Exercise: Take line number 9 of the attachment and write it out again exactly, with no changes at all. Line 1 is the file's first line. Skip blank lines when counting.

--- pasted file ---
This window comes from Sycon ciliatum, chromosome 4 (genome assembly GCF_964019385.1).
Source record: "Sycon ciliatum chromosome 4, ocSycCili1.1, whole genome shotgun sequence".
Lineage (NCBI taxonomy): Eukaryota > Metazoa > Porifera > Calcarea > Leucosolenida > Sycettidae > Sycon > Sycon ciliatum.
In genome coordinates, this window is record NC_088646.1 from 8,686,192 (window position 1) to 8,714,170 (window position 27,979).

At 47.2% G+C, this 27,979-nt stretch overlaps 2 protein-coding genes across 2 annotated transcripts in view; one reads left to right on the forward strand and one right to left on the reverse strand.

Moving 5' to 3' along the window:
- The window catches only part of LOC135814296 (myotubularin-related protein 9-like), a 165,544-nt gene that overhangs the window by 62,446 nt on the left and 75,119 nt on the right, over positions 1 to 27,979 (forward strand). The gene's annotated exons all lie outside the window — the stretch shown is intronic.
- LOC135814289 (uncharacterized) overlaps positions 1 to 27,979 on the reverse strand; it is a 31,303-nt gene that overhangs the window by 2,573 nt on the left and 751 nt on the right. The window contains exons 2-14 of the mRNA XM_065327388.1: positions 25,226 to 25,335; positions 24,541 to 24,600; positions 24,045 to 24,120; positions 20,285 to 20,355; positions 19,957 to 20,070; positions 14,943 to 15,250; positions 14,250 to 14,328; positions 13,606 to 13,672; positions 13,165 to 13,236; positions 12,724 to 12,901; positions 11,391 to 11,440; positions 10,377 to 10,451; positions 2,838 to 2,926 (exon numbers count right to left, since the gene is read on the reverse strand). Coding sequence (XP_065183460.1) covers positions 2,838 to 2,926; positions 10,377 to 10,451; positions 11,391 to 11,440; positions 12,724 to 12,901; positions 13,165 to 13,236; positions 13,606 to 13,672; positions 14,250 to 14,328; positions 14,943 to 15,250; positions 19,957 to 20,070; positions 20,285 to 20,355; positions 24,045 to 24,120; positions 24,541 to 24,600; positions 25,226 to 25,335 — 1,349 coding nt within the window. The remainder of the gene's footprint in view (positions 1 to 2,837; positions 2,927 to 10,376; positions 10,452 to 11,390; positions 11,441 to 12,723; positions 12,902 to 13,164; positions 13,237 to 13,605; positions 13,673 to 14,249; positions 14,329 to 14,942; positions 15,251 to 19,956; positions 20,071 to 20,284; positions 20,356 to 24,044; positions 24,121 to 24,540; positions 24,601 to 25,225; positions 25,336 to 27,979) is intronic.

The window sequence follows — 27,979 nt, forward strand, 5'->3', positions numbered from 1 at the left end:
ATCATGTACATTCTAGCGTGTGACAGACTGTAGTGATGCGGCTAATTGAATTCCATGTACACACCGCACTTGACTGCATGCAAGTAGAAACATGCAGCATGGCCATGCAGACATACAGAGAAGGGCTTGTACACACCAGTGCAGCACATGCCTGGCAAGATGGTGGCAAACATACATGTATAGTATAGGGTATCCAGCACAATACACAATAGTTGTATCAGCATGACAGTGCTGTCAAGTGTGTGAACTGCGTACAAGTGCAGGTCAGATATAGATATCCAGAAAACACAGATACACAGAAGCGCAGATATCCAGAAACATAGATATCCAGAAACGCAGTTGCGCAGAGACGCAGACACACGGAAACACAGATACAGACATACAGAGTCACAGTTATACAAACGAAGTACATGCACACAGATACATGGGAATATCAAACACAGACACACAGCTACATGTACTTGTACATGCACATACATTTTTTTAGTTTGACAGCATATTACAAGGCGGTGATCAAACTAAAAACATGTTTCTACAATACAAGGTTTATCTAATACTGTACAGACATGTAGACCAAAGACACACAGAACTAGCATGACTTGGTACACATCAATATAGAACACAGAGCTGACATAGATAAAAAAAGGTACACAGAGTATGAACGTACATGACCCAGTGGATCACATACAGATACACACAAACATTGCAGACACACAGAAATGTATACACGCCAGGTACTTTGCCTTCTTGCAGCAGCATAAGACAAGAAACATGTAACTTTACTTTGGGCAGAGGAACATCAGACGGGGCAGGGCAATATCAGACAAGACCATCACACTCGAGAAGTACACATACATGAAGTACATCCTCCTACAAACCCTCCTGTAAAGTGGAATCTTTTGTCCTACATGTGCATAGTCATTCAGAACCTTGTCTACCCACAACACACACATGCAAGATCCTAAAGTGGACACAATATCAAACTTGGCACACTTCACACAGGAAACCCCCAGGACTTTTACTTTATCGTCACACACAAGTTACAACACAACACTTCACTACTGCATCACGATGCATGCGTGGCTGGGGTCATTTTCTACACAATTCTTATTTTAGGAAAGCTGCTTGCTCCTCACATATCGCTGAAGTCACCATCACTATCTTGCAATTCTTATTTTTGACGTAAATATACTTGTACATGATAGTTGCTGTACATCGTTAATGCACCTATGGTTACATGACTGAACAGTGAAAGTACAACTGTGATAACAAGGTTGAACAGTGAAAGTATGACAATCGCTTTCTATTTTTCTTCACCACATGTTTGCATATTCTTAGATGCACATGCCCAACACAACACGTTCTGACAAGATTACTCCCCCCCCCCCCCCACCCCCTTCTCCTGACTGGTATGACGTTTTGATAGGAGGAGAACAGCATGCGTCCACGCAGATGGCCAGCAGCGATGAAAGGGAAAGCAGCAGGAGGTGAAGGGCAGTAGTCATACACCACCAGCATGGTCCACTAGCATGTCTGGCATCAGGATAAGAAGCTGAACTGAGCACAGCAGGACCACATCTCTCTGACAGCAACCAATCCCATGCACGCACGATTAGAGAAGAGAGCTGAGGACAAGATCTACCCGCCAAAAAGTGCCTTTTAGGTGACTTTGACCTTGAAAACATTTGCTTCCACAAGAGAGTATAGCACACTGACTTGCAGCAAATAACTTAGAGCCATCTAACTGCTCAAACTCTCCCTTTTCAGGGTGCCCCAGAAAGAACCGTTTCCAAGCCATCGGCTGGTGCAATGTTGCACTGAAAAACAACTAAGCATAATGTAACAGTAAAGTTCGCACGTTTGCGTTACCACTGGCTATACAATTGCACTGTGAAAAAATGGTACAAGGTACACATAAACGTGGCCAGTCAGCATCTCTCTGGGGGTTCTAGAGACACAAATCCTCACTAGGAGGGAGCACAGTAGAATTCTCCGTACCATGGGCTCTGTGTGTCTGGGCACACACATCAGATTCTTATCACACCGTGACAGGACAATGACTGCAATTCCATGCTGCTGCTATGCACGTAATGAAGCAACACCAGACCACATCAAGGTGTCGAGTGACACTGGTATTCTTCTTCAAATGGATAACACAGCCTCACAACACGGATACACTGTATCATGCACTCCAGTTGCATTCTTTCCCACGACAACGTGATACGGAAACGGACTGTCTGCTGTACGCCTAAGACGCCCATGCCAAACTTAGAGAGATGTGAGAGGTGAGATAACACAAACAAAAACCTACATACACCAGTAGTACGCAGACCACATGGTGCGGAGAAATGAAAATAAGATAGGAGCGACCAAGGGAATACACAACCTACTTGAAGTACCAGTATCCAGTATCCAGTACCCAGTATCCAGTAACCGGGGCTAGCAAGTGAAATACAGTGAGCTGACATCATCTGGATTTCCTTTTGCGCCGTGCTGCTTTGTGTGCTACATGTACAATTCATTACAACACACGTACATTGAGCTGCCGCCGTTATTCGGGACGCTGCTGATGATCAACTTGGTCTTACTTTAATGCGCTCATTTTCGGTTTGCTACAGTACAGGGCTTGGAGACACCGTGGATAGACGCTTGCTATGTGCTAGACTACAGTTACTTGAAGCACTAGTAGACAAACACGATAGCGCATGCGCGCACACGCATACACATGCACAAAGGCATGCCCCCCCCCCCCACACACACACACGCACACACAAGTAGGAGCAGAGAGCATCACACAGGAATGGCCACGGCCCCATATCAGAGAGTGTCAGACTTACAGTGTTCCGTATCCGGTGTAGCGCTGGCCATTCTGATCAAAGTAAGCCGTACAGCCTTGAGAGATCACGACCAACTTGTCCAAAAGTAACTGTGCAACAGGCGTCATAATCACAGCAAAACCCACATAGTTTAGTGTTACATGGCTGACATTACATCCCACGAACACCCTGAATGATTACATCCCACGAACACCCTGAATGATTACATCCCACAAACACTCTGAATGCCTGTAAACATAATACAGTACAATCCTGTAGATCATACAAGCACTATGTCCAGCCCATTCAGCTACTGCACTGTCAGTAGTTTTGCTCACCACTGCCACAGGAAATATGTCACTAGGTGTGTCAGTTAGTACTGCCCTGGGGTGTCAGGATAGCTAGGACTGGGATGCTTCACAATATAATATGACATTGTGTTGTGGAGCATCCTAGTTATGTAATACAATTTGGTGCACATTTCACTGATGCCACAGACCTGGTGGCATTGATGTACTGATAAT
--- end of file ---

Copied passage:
The window sequence follows — 27,979 nt, forward strand, 5'->3', positions numbered from 1 at the left end: